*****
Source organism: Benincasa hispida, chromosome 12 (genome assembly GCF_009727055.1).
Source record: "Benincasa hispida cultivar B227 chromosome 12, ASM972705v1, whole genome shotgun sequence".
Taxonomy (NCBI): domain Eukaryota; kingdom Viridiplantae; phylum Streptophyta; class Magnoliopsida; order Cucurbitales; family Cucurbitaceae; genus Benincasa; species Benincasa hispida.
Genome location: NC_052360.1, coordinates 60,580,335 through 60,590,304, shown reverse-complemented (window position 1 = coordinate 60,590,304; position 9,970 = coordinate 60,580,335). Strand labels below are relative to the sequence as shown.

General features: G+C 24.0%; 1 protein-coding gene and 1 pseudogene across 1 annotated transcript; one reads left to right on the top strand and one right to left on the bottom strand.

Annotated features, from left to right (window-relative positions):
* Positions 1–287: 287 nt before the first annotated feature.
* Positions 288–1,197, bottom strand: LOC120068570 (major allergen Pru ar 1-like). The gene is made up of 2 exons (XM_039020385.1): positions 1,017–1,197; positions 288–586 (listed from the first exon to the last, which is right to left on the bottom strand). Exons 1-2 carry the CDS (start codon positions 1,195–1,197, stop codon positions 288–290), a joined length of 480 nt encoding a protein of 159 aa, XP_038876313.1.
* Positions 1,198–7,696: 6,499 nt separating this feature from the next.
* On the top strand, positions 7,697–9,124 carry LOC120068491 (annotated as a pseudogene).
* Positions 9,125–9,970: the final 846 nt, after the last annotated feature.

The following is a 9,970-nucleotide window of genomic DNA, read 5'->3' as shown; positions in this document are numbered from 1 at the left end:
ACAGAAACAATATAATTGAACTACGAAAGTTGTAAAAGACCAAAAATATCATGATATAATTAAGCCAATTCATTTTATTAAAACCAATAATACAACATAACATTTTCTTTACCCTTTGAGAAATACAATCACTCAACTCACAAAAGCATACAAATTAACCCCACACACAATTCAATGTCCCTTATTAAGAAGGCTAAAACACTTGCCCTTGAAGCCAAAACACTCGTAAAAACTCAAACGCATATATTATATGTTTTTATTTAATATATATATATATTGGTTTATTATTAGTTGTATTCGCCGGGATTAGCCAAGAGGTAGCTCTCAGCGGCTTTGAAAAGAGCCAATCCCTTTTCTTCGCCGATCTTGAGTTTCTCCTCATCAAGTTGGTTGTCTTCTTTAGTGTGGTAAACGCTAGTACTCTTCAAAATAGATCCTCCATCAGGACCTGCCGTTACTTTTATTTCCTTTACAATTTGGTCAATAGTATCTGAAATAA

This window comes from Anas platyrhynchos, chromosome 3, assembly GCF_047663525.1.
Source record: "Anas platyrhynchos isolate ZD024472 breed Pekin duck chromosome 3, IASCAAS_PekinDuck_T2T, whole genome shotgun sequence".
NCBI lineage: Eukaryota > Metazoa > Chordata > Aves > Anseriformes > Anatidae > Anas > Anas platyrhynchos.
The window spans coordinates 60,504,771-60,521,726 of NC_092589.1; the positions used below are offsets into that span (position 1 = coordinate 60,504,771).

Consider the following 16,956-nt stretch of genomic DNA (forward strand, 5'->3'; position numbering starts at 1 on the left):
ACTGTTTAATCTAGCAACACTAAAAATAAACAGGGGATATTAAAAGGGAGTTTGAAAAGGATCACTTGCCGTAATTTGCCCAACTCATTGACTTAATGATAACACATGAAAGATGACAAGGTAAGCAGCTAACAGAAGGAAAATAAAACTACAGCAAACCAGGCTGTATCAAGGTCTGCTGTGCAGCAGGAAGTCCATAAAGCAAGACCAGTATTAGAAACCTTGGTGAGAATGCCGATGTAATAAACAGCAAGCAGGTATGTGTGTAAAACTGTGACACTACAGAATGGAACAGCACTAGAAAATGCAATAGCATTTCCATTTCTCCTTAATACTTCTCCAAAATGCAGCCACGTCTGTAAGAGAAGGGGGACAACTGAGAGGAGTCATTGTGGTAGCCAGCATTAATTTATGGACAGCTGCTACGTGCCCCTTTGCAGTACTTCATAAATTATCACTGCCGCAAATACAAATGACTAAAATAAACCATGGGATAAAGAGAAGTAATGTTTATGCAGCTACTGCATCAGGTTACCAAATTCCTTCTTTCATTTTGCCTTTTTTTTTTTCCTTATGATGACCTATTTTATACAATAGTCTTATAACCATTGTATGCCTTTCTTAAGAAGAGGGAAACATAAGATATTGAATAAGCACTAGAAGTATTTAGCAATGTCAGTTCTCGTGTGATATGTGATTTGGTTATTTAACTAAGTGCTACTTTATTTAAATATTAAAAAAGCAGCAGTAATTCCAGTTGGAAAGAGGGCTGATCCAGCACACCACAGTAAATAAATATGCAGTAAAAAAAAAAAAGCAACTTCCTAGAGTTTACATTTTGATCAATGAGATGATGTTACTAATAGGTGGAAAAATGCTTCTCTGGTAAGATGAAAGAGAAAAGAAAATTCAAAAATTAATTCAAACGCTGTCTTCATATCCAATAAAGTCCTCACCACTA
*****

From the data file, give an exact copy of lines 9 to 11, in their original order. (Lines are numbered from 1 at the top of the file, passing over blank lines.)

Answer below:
* Positions 1,198–7,696: 6,499 nt separating this feature from the next.
* On the top strand, positions 7,697–9,124 carry LOC120068491 (annotated as a pseudogene).
* Positions 9,125–9,970: the final 846 nt, after the last annotated feature.